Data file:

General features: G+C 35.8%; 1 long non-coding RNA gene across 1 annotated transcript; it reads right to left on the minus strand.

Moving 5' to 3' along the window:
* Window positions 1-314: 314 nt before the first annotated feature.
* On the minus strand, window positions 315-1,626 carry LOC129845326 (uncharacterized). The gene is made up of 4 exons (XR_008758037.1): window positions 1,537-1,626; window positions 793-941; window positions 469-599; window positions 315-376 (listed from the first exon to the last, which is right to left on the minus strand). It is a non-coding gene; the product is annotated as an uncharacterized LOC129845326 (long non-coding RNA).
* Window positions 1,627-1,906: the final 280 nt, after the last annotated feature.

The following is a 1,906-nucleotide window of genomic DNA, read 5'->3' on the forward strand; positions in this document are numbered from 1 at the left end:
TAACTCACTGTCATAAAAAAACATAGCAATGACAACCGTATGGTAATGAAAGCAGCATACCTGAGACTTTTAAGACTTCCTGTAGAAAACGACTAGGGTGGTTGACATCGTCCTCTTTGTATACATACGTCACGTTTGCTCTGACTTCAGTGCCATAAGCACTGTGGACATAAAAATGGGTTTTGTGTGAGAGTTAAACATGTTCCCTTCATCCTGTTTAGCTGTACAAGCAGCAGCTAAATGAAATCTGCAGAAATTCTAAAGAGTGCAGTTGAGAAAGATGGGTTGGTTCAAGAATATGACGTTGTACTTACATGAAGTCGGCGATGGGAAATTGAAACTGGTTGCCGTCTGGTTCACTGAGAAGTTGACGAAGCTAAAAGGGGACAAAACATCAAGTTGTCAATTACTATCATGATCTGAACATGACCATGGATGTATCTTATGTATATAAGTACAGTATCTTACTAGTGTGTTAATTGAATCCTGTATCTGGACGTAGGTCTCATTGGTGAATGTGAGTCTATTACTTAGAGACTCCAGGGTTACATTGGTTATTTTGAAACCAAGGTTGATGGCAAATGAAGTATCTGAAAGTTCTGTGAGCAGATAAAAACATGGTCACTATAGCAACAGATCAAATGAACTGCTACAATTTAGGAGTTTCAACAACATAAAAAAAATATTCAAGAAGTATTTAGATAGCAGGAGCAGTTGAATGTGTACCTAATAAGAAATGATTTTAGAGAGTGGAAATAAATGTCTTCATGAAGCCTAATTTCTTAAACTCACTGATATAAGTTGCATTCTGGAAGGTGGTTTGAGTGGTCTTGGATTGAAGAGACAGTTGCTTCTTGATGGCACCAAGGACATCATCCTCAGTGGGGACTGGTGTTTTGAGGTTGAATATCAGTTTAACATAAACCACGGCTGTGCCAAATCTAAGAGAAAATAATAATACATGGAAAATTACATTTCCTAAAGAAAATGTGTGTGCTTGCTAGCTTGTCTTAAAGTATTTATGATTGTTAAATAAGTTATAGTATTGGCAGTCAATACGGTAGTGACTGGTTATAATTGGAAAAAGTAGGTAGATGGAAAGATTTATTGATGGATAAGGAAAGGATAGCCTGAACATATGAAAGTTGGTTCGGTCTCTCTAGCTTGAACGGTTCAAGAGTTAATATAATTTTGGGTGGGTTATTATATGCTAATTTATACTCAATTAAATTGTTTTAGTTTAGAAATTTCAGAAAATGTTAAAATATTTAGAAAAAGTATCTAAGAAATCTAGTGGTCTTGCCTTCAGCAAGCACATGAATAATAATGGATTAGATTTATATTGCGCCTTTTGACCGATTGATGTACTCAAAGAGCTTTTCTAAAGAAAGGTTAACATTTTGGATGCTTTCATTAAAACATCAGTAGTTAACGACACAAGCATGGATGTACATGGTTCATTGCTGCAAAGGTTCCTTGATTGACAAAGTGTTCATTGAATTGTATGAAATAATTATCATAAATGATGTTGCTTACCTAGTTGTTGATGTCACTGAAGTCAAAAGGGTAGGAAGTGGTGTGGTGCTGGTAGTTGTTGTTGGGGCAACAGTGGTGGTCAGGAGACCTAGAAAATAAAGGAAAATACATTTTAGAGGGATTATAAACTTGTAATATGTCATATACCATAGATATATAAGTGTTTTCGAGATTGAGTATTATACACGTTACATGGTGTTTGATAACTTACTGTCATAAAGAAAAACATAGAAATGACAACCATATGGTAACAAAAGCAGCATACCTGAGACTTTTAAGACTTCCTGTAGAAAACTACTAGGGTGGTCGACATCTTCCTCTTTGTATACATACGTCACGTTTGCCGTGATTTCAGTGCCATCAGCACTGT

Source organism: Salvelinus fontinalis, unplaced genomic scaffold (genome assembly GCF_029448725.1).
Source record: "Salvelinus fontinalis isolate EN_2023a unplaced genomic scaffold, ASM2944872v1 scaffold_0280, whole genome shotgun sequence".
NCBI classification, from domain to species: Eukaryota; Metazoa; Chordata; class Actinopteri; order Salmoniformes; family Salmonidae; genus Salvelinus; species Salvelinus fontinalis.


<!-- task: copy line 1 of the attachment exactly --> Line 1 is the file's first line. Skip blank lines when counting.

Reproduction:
General features: G+C 35.8%; 1 long non-coding RNA gene across 1 annotated transcript; it reads right to left on the minus strand.